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Old 09-02-2014, 03:04 AM   #1
Polinices5
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Default Outsourcing genome assembly

Hi All,

I am looking to outsource the sequencing, assembly and annotation of a relatively small (~150mb) eukaryotic genome.

I've seen lots of posts here about sequencing strategies and costs. But what is the reasonable end product to expect from a sequencing facility? Will it be a fasta file? Annotated, complete chromosomes (I realize this is unlikely)? A gff file?

Does anyone have experience outsourcing all of this, and if so can you tell me what you got in the end?

Of course, any recommendations of stellar sequencing facilities are welcome too!

Thanks.
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Old 09-02-2014, 09:42 AM   #2
Brian Bushnell
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I recommend the Joint Genome Institute because it's both stellar and free! But, we only accept proposals that are judged to have adequate scientific merit and good experimental design, so you have to apply. And for eukaryotes, we focus on plants and fungi.

As for output, you typically get a fasta assembly and annotated predicted genes (gff or similar), as well as the mapped reads. You will NOT get annotated complete chromosomes; that requires effort in the $1m to $10m range, I think, though I'm not sure exactly where in that range a 150MB organism would fall.

Last edited by Brian Bushnell; 09-02-2014 at 09:49 AM.
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Old 09-02-2014, 10:44 AM   #3
GenoMax
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As a side note, JGI releases all data publicly (http://jgi.doe.gov/collaborate-with-...view/policies/).

You can outsource the sequencing and assembly (though you could try to do this yourself). But the annotation may best be handled by the subject matter expert i.e. you. If a close relative has been sequenced then things could progress quickly, once you get the sequence/draft assembly.
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Old 09-03-2014, 01:52 AM   #4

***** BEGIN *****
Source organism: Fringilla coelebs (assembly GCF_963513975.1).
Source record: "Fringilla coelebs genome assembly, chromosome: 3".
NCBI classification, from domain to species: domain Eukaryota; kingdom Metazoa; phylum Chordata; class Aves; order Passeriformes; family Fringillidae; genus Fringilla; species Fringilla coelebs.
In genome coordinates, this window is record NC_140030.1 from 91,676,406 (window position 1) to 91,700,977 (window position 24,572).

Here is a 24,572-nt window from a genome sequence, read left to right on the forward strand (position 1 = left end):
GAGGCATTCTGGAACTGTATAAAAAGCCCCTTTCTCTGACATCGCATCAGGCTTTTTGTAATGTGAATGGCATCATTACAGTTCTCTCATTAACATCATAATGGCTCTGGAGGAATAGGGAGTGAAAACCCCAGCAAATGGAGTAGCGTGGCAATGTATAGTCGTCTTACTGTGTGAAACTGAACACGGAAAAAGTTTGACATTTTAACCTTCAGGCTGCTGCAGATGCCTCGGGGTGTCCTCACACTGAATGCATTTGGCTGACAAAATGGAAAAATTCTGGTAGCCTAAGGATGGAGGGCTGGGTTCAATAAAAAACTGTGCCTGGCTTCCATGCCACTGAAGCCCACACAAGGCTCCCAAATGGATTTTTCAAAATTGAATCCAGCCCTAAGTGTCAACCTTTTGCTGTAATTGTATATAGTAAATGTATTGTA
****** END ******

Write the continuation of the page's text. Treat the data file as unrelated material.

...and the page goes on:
mwatson
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Hello!

The answers to all of your questions really depend on many factors. We'd be happy to answer all of these, simply fill in our new project enquiries form:

http://genomics.ed.ac.uk/contact-us/new-project-enquiry

Thanks!

Mick
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Old 09-04-2014, 04:57 AM   #5
Polinices5
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Hi all,

Thanks for your replies. I realize there are lots of different ways to go about this, but I am asking because I want to know what sort of bioinformatics skills we might need if we contract this out.

Is it normal to receive a fasta file that needs to be annotated? Or if we contract for annotation, how complete is this likely to be?

We already have RNAseq data for the same species, so our main goal is to be able to map that onto the "genome". What will we need to do to the "genome" files before we can map onto them? Or what should we be asking for so that we can perform this most easily?

Thanks!
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Old 09-04-2014, 05:30 AM   #6
mwatson
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Hello!

With the greatest respect in the world, and I mean that, the assembly and annotation of genomes is a complex job that can take many months, if not years - even if it is only 150Mb in size. The Drosophila genome is 170Mb and is still being annotated today, 14 years after it was first published.

When you ask what needs to be done it a genome before you can map RNA reads to it, this makes me think that perhaps you need quite a bit of bioinformatics training. Given your level of expertise, I would not recommend that you attempt the assembly and annotation yourself.

I again welcome you to use our project enquiry form, and we will be able to help you out

Many thanks
Mick
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Old 09-04-2014, 05:36 AM   #7
Polinices5
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Thanks for the reply Mick,

Your answer illustrates exactly why I'm asking this community about what to expect. I have a tiny bit of bioinformatics experience, enough to know that this is a huge job to expect from a core facility (but they are offering it!).

So, when contracting out library preparation, sequencing, and initial bioinformatics can anyone tell me what they've received in return? I have no shortage of offers by labs to take my money, but no idea what I will get in the end!

Has anyone who has sent of DNA for a "draft genome" tell me what they got back?

Best
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Old 09-04-2014, 05:39 AM   #8
mwatson
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Hello!

What you get back depends on what you pay for - this is not an easy question to answer unless you provide more details.

For example, if you have $1million, then you can pay for a team of bioinformaticians spend years to produce a fantastic assembly and annotation. If you have $100, then you get the results of some automated software.

This is why I ask you to fill in the form. Answers to your questions are meaningless until we understand the project better

Mick
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